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    This is a 2018 Stuff-A-Way, so did the act of charity have to be done last year? Commented Jan 2, 2019 at 21:02
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    Best. Thing. Ever. But, why tag it as winter bash? Commented Jan 2, 2019 at 22:03
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    I don't like this. Charity isn't something that needs to be rewarded. Commented Jan 3, 2019 at 4:50
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    @AvnishKabaj: You can do charity without it being physically rewarded. This is just a way to promote even more charitable acts. (To some degree, all charity that people do is done for the "reward" of feeling good about yourself.)
    – V2Blast
    Commented Jan 3, 2019 at 5:44
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    @AvnishKabaj agree if we would have been given money for this. But SE swag is just pure fun, so best way to encourage us to do good things. :) Commented Jan 3, 2019 at 7:14
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    @AnkitSharma Any recent event is fine. There's no hard 'cutoff' other than your own instinct; if it's fresh enough to feel relevant for you, it's probably fine. In the very unlikely event that someone posts something that isn't in good faith we'll deal with it, but we won't let the possibility of someone doing that complicate things needlessly for others, if that makes sense.
    – user50049
    Commented Jan 3, 2019 at 14:02
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    When will we get the emails again? Commented Jan 5, 2019 at 19:30
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    @AgiHammerthief Isn't the whole point of charity to help people? Maybe there's merit in being humble, but the real core purpose of charity is helping people in need; telling people about it doesn't make the beneficiary benefit any less.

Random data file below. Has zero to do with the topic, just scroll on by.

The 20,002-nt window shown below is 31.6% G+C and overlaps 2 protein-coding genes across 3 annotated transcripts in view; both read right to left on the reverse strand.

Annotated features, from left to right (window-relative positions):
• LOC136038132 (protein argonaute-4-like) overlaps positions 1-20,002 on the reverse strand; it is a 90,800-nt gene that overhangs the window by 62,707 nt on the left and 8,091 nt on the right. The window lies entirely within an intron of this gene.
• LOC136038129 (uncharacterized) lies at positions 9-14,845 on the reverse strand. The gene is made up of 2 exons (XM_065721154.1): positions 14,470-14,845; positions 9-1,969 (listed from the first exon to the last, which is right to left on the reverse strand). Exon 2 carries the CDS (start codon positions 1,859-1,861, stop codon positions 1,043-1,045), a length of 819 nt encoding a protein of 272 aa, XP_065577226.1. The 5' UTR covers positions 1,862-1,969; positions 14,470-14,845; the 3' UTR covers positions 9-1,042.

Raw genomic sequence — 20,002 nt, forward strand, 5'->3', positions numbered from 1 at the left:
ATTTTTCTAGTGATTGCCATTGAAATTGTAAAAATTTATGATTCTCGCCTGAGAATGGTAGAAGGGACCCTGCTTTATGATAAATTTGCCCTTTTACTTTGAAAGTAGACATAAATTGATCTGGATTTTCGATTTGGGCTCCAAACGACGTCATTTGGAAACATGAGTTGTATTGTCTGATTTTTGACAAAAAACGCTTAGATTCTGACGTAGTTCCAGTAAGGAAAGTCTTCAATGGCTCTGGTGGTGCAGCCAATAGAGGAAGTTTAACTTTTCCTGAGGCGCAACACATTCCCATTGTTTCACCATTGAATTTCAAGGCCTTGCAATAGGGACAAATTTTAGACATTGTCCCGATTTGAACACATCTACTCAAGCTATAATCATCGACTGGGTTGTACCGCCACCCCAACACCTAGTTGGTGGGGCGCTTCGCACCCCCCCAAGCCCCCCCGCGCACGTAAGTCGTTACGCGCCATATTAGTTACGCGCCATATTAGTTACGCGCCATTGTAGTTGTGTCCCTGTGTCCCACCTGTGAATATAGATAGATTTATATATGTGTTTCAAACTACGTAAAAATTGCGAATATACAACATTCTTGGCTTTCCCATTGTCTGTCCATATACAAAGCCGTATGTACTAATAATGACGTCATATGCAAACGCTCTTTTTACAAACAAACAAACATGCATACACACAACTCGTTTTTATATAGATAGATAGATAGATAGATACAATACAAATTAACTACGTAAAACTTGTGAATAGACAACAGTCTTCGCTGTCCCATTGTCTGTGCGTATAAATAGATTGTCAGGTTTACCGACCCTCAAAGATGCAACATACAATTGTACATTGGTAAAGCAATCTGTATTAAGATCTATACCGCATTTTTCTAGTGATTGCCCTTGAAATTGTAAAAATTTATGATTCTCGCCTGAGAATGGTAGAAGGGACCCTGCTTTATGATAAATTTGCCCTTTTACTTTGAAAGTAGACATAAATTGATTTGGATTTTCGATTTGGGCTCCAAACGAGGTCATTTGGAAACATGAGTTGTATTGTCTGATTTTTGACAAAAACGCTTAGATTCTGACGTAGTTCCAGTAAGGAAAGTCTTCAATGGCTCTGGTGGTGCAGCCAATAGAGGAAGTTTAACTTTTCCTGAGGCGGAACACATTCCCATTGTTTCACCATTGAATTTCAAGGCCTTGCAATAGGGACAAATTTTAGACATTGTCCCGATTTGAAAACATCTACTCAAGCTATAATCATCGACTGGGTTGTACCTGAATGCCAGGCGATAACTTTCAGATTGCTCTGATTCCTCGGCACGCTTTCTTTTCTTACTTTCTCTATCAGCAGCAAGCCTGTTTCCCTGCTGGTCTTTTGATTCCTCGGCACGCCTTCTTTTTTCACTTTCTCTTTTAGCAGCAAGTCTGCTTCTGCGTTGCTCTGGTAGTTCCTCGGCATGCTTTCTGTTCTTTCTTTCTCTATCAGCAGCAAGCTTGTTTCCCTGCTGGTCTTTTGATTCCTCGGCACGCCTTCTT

– Ian
    Commented Jan 8, 2019 at 15:44
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    I agree, @Ian. And in particular, telling others about one's efforts to give back, when encouraged to share such stories, hardly makes a user sharing such a story any less humble than one who decides not to do so. Indeed, sharing "good news" helps counter the incessant exposure to crimes and warfare and human misery, and in this way, helps folks to be inspired to contribute, rather than concluding there's no point in any thing, anyway.
    – amWhy
    Commented Jan 8, 2019 at 22:44
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    @AgiHammerthief It depends on the context - if one is not being self-promoting ("Look at me; I'm so great..."), but rather sharing in joy, then perhaps it is right to share our joys with one another, just as we bear one another's burdens... "Joy shared is doubled; pain shared is halved." Commented Jan 9, 2019 at 4:06
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    @Ian Nothing yet. I'm in the US.
    – Mooseman
    Commented Feb 26, 2019 at 15:48

248 Answers 248

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The company I work for is very involved within their community. This year, we participated in the 500K Meal Pack Out drive for Islamic Relief USA. While I don't keep much extra food stocked at home, I went to the store to purchase a bunch of canned goods to donate for the drive. We dropped the food off in December, and a group also volunteered to help actually pack the boxes.

In addition to this, my wife and I tend to make multiple trips throughout the year to drop off extra clothes, electronics (so many extra computer parts!), and home goods at Goodwill. We also donate to various charities, but those mainly tend to be environmental and science based organizations (World Wildlife Fund, VA State Parks, planetariums, etc.).